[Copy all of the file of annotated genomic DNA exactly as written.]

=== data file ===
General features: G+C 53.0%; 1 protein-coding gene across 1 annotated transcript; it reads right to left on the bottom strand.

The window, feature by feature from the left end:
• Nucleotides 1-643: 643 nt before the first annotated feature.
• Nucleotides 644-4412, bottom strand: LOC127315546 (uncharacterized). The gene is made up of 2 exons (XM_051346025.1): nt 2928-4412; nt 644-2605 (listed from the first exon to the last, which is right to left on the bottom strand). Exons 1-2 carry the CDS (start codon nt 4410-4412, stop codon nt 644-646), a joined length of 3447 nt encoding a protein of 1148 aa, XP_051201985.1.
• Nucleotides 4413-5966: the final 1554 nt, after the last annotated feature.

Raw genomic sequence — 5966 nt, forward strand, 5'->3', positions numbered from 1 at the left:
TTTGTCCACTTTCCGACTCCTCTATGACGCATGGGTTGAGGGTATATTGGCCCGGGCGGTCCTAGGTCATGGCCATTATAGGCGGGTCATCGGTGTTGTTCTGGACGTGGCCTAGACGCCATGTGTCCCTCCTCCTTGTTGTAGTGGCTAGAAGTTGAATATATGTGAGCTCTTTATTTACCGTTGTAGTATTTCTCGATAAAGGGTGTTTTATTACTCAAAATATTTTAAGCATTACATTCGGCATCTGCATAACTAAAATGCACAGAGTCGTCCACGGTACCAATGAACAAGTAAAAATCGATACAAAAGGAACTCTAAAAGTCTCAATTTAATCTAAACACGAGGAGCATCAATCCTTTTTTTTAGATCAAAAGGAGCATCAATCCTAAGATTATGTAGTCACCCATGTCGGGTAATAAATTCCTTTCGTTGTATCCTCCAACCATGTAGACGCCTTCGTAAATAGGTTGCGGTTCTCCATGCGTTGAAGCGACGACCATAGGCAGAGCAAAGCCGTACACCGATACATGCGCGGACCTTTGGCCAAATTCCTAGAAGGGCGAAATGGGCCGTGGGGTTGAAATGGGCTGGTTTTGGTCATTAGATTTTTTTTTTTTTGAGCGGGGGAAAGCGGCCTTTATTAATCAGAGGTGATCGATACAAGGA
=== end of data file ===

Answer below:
General features: G+C 53.0%; 1 protein-coding gene across 1 annotated transcript; it reads right to left on the bottom strand.

The window, feature by feature from the left end:
• Nucleotides 1-643: 643 nt before the first annotated feature.
• Nucleotides 644-4412, bottom strand: LOC127315546 (uncharacterized). The gene is made up of 2 exons (XM_051346025.1): nt 2928-4412; nt 644-2605 (listed from the first exon to the last, which is right to left on the bottom strand). Exons 1-2 carry the CDS (start codon nt 4410-4412, stop codon nt 644-646), a joined length of 3447 nt encoding a protein of 1148 aa, XP_051201985.1.
• Nucleotides 4413-5966: the final 1554 nt, after the last annotated feature.

Raw genomic sequence — 5966 nt, forward strand, 5'->3', positions numbered from 1 at the left:
TTTGTCCACTTTCCGACTCCTCTATGACGCATGGGTTGAGGGTATATTGGCCCGGGCGGTCCTAGGTCATGGCCATTATAGGCGGGTCATCGGTGTTGTTCTGGACGTGGCCTAGACGCCATGTGTCCCTCCTCCTTGTTGTAGTGGCTAGAAGTTGAATATATGTGAGCTCTTTATTTACCGTTGTAGTATTTCTCGATAAAGGGTGTTTTATTACTCAAAATATTTTAAGCATTACATTCGGCATCTGCATAACTAAAATGCACAGAGTCGTCCACGGTACCAATGAACAAGTAAAAATCGATACAAAAGGAACTCTAAAAGTCTCAATTTAATCTAAACACGAGGAGCATCAATCCTTTTTTTTAGATCAAAAGGAGCATCAATCCTAAGATTATGTAGTCACCCATGTCGGGTAATAAATTCCTTTCGTTGTATCCTCCAACCATGTAGACGCCTTCGTAAATAGGTTGCGGTTCTCCATGCGTTGAAGCGACGACCATAGGCAGAGCAAAGCCGTACACCGATACATGCGCGGACCTTTGGCCAAATTCCTAGAAGGGCGAAATGGGCCGTGGGGTTGAAATGGGCTGGTTTTGGTCATTAGATTTTTTTTTTTTTGAGCGGGGGAAAGCGGCCTTTATTAATCAGAGGTGATCGATACAAGGA